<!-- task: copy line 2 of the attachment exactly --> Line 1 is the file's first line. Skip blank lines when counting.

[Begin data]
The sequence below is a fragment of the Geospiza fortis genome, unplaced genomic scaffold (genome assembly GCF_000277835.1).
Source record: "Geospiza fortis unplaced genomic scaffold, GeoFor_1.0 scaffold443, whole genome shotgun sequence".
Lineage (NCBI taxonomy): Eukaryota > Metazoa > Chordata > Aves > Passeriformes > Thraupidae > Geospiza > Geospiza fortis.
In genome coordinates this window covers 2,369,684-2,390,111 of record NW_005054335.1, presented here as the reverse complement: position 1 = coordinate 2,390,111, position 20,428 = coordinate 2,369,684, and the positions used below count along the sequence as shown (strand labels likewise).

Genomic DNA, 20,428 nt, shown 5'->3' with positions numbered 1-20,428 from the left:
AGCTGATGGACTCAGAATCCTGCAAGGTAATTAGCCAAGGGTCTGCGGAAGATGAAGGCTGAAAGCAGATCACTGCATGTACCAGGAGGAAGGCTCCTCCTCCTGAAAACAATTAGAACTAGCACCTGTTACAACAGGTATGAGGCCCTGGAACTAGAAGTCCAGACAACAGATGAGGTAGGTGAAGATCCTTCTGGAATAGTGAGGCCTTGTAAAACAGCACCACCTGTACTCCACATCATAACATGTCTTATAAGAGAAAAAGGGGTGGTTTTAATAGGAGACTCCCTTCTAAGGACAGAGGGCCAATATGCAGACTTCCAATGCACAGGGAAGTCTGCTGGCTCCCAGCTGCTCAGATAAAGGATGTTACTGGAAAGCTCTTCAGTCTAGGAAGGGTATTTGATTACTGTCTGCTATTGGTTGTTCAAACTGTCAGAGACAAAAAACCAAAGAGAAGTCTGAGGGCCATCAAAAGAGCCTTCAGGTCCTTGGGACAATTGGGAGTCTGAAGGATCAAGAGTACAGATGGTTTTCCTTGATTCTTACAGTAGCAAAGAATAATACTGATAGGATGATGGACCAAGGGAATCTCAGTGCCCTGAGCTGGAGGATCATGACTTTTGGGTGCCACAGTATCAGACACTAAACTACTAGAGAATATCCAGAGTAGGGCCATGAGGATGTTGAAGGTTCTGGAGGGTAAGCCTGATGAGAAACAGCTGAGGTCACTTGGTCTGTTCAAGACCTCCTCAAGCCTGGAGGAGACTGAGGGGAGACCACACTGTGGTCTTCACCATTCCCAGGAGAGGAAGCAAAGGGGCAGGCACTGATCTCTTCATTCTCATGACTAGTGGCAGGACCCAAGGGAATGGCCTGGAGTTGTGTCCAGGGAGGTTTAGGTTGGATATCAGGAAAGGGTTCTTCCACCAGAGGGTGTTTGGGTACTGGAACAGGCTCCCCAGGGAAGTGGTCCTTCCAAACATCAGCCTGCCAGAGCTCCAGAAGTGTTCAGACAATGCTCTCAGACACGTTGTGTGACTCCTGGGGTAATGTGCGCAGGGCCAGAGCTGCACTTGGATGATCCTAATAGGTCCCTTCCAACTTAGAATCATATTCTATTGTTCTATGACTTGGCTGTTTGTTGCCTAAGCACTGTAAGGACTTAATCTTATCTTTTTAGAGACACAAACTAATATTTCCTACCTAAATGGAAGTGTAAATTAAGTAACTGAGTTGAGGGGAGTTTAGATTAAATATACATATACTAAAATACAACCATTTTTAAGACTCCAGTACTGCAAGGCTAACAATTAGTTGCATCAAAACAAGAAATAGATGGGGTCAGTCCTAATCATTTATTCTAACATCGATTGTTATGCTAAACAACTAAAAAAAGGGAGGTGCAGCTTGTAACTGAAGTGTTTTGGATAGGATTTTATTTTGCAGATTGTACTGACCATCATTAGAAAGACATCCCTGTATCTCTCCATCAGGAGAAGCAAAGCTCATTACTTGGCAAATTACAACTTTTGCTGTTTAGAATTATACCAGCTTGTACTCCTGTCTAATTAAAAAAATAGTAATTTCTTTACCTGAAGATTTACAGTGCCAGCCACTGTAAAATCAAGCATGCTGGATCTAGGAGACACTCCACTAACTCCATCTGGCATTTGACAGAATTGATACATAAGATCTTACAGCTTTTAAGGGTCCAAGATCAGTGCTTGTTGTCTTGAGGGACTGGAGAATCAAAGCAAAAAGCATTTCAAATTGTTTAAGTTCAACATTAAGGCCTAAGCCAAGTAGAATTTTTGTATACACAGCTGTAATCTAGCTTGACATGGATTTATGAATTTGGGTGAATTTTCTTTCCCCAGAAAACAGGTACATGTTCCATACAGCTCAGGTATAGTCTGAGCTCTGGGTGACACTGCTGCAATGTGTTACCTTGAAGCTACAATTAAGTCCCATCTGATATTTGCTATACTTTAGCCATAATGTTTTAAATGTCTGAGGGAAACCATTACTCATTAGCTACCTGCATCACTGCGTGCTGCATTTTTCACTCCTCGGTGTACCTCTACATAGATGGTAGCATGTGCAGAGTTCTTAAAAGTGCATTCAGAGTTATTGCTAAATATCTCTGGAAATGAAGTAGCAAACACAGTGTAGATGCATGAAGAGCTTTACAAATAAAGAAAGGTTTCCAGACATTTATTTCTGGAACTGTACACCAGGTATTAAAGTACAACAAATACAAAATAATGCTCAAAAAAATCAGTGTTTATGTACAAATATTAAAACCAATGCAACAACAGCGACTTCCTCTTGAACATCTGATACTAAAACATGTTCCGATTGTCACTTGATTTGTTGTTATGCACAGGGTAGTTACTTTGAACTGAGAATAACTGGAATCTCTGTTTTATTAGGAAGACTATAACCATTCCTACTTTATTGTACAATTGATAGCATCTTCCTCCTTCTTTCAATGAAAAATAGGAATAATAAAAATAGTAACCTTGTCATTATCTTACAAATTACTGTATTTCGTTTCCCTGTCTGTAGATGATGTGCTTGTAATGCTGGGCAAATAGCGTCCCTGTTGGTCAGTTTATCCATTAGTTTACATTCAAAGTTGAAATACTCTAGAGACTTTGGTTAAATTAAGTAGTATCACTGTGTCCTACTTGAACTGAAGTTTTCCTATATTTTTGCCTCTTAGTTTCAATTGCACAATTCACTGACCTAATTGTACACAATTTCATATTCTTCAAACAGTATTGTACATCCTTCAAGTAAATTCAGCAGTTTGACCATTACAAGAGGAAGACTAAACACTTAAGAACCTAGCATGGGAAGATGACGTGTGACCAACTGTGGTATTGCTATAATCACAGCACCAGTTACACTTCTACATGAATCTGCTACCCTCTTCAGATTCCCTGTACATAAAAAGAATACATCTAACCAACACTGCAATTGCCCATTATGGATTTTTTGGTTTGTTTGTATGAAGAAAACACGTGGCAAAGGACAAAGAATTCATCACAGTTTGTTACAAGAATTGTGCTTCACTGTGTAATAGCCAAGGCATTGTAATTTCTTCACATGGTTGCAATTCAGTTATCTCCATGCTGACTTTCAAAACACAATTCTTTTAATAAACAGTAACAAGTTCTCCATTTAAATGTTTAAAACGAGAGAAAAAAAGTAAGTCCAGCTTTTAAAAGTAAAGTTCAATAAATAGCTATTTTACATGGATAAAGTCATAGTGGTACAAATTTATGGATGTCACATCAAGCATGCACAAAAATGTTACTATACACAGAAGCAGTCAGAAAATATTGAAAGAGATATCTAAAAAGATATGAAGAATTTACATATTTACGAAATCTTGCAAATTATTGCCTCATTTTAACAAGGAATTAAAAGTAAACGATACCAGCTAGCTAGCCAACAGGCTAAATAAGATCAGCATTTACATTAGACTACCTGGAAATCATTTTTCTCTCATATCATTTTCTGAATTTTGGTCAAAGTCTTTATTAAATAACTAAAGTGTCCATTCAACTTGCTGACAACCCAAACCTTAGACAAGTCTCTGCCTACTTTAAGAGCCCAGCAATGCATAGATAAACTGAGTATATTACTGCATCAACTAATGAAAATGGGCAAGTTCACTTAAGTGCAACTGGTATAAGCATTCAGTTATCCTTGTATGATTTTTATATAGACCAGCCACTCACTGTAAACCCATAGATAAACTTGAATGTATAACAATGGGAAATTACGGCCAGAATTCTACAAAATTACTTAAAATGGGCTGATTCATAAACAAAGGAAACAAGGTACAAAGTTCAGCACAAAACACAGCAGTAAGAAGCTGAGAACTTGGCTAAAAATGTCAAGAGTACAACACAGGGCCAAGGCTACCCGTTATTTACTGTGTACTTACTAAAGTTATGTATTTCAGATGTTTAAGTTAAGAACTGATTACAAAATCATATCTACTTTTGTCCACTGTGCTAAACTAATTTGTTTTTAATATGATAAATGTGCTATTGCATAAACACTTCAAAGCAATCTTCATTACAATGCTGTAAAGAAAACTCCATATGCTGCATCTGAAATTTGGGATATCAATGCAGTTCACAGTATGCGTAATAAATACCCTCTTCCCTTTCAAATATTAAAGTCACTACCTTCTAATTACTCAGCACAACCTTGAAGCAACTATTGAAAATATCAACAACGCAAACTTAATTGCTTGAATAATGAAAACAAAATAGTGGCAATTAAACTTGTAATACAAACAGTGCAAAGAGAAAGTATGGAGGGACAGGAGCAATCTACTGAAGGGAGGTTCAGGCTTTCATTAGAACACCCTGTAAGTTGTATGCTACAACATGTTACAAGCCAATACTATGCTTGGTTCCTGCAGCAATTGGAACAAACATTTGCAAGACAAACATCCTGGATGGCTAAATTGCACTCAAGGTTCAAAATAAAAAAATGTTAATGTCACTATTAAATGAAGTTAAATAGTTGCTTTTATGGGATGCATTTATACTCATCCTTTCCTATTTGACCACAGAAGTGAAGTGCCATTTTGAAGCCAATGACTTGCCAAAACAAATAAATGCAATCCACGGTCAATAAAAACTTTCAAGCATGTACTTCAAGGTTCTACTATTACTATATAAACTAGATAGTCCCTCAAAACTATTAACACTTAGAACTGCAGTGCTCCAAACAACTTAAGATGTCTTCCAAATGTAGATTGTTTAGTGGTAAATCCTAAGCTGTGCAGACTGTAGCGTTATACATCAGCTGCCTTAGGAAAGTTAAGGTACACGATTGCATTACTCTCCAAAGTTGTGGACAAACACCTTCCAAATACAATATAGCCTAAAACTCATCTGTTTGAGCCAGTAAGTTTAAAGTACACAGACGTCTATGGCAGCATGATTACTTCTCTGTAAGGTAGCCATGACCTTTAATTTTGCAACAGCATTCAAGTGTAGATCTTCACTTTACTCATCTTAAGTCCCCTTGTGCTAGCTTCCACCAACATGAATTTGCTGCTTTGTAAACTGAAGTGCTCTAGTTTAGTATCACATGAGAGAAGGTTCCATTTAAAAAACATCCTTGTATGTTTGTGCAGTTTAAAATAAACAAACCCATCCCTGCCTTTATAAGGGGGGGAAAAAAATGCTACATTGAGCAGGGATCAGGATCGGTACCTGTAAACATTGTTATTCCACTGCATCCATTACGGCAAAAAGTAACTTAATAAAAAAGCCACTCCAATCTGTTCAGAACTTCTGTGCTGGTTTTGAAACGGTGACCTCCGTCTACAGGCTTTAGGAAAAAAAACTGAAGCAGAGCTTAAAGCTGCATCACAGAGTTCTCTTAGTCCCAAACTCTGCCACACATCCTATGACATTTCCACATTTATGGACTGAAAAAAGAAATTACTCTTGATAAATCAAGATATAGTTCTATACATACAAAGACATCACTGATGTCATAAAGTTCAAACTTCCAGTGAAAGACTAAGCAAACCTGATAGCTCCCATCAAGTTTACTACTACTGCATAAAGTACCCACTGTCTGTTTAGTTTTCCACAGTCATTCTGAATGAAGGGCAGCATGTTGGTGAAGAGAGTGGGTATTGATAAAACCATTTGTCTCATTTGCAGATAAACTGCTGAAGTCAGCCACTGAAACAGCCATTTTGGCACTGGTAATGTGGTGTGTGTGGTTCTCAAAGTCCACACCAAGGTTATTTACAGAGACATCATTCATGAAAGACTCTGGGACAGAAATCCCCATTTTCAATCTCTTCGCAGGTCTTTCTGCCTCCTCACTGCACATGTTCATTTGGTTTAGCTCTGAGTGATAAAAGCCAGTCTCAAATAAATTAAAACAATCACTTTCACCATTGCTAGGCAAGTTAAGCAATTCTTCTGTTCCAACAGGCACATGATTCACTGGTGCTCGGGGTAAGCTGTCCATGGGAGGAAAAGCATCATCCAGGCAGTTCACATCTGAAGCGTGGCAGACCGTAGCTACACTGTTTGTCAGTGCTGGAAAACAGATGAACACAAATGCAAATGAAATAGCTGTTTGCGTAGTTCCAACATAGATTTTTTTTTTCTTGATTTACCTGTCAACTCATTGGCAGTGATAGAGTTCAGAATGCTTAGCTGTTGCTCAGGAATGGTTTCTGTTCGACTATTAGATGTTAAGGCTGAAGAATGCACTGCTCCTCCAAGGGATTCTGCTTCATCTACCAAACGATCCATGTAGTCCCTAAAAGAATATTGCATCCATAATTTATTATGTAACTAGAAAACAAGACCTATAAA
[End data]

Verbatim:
Source record: "Geospiza fortis unplaced genomic scaffold, GeoFor_1.0 scaffold443, whole genome shotgun sequence".